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Clara Wieck (1819-1896), a female musical prodigy and Robert Schumann (1810-1856), a male composer, fought for their love, doing anything up to and including suing the woman's father. It sounds like something straight from a novel, but for Clara and Robert Schumann this was their life. As a child, Clara suffered greatly from the separation of her parents. Indeed, when the girl was only five, the mother divorced her husband and never came back. Her father Friedrich was her first piano teacher. The training was rigorous but it paid off. Clara made her public debut in 1828 in Leipzig when only nine years old.
At a second concert in the same city Robert was among the audience and was highly impressed by Clara's playing. At the time he was studying law, but this experience made him change his mind, and he started taking music lessons with Clara's father. At this stage he was not totally sure what he really wanted to do. Law or Music? Thankfully, the latter's allure was too strong, and in 1830 Robert gave himself body and soul to becoming a musician of distinction. Unfortunately, a self-inflicted injury on his hand when in his early twenties ended his career as a pianist. Undeterred, he took up a compositional career with immense enthusiasm, and this gave him the opportunity to spend more time studying with Clara's father.
By time Robert developed a tender affection for the now fifteen-year old girl. Over the next years their feelings for each other grew, and in 1837 Robert proposed to the now eighteen-year old Clara. She ecstatically agreed, but her father disapproved. The couple were determined to marry, and indeed they did, but not until after a three-year legal battle with Clara's father. Robert and Clara tied the knot in September 1840. Happily married - they had eight children - Clara taught piano and went on concert tours, while Robert kept composing.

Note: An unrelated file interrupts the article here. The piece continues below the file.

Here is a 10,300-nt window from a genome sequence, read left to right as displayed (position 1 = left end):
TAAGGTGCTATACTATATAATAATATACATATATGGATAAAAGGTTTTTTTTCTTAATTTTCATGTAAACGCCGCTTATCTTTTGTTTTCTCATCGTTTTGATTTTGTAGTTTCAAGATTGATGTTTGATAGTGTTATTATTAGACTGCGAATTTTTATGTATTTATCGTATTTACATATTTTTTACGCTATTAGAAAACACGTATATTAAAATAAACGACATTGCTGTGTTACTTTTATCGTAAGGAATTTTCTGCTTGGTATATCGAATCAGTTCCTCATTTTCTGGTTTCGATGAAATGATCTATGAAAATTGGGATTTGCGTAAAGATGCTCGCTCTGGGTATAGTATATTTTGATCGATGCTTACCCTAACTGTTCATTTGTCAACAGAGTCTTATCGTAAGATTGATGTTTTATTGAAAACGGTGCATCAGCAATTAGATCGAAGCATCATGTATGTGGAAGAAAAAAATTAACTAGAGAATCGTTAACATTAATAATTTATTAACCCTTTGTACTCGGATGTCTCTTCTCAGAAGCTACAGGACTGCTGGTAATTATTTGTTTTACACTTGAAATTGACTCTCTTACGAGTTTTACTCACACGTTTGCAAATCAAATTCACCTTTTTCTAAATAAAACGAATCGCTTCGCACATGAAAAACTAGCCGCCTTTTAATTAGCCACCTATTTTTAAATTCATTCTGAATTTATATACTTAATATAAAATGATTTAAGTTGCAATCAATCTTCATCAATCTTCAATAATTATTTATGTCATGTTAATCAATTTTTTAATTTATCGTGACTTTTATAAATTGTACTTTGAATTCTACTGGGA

Tragically, Robert suffered from a severe mental illness which caused the family great hardships and anxiety. Eventually, he died in 1856 aged only forty-six. After Robert's death, Clara continued to champion her husband's music until her death in 1896 aged seventy-six, forty years after Robert's demise.
This issue is in a class of its own, both spiritually and artistically. Pairing both piano concertos (both in A minor) of husband and wife does not only give one the chance to appreciate the musical gifts of both, but also makes of this CD an eternal bond of a love that triumphed over great adversity to leave for posterity a testament of the indomitable spirit of man that is unconquerable till the very end.
Clara's piece predates Robert's by ten years; sixteen-year old Clara premiered it in Leipzig in 1835 with Mendelssohn conducting, and it was a huge success.
Listen — Clara Schumann: Romanze (Piano Concerto in A minor)
(5054197296253 track 2, 0:00-0:55) ℗ 2023 Parlophone Records Limited :
Robert's concerto is too famous, so I do not think I need to comment about it. All one can add is that it was premiered in Dresden in 1845, and the soloist was ... Clara Schumann, who else?
Listen — Robert Schumann: Intermezzo (Piano Concerto in A minor)
(5054197296253 track 5, 0:00-0:51) ℗ 2023 Parlophone Records Limited :
Beatrice Rana's magical playing is complimented by incisive support from Yannick Nézet-Séguin and his Chamber Orchestra of Europe, and the programme is further enhanced by a Franz Liszt transcription for solo piano of Robert's song Widmung, an exuberant dedication of love composed in the year of the couple's marriage.
Listen — Robert Schumann, arr Liszt: Widmung
(5054197296253 track 7, 3:09-4:04) ℗ 2023 Parlophone Records Limited :
This is maybe the disc of the year, in superb sound and presentation.
Copyright © 7 April 2023